Technical characteristics

What does elongation mean?

Basically, elongation means "extension relative to the initial length".

 

Elongation (at fracture) A80

The elongation at fracture states how much a sample was elongated in the test until it broke and refers to its initial length. A80 => initial length 80 mm.
 

What does Re yield point mean?

The stress, at which the yielding starts, without having increased the applied stress any further (if the stress even declines again, there is a lower yield point ReL and an upper yield point ReH). The yield point defines the transition from elastic to plastic transformation.

What does Rp strain mean?

With some materials the yield point (that is the transition from elastic to plastic transformation) cannot be clearly defined. In the area of spring steel this is true for the stainless products. In these cases the strain Rp 0,2% is indicated as an alternative to the yield point. It indicates  the stress with which the remaining strain stays at 0,2% after release of the pressure. For this, a parallel is drawn to Hooke's straight line (the Hooke's straight line is the one that depicts the elastic elongation during the tensile test in the stress-strain-diagram) in distance of 0,2% remaining strain. The stress at the point of intersection corresponds to the alternative yield point Rp0,2.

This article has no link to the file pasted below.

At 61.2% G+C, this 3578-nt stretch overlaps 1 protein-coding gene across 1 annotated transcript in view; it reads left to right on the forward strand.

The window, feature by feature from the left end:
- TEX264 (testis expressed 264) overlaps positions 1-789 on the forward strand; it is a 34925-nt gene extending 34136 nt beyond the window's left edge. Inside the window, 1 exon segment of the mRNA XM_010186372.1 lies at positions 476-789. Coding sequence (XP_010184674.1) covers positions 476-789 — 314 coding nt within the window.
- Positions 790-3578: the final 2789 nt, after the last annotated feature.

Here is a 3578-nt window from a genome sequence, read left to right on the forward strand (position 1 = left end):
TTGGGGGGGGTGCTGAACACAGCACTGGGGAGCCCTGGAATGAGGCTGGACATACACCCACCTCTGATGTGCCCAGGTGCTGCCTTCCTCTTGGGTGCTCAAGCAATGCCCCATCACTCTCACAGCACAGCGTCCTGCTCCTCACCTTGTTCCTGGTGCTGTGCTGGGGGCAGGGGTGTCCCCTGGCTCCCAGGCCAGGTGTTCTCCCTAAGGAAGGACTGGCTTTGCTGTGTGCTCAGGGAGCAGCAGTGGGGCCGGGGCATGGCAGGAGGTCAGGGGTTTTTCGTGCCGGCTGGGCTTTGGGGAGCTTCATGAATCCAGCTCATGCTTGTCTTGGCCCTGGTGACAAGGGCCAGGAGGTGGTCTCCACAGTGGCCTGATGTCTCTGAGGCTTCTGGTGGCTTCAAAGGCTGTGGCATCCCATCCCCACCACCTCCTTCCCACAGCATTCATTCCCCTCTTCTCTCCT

What does tensile strength Rm mean?

The tensile strength Rm indicates the limit, at which the steel tears under pressure, thus it's maximum tensile stress. The tensile strength is determined by the tensile test. The tensile strength is denominated with the abbreviation Rm. It is calculated with the quotient of maximum tensile force and the initial diameter of the sample (N/mm²). It is the maximum of the stress-strain-curve.

What indicates the E-module respectively the rigidity modulus?

The E-module is the mathematical tension that an elastic strain of 100% would cause (average E-module of steel: 216.000 N/mm²). The E-module is also the proportionality factor of tension and strain:

 

Tension = E-module times strain (Hooke's law)

 

The rigidity modulus (also shear modulus or torsion modulus) is a material constant, describing the linear elastic deformation of a component due to transverse stress or shear force (http://en.wikipedia.org/wiki/Shear_modulus).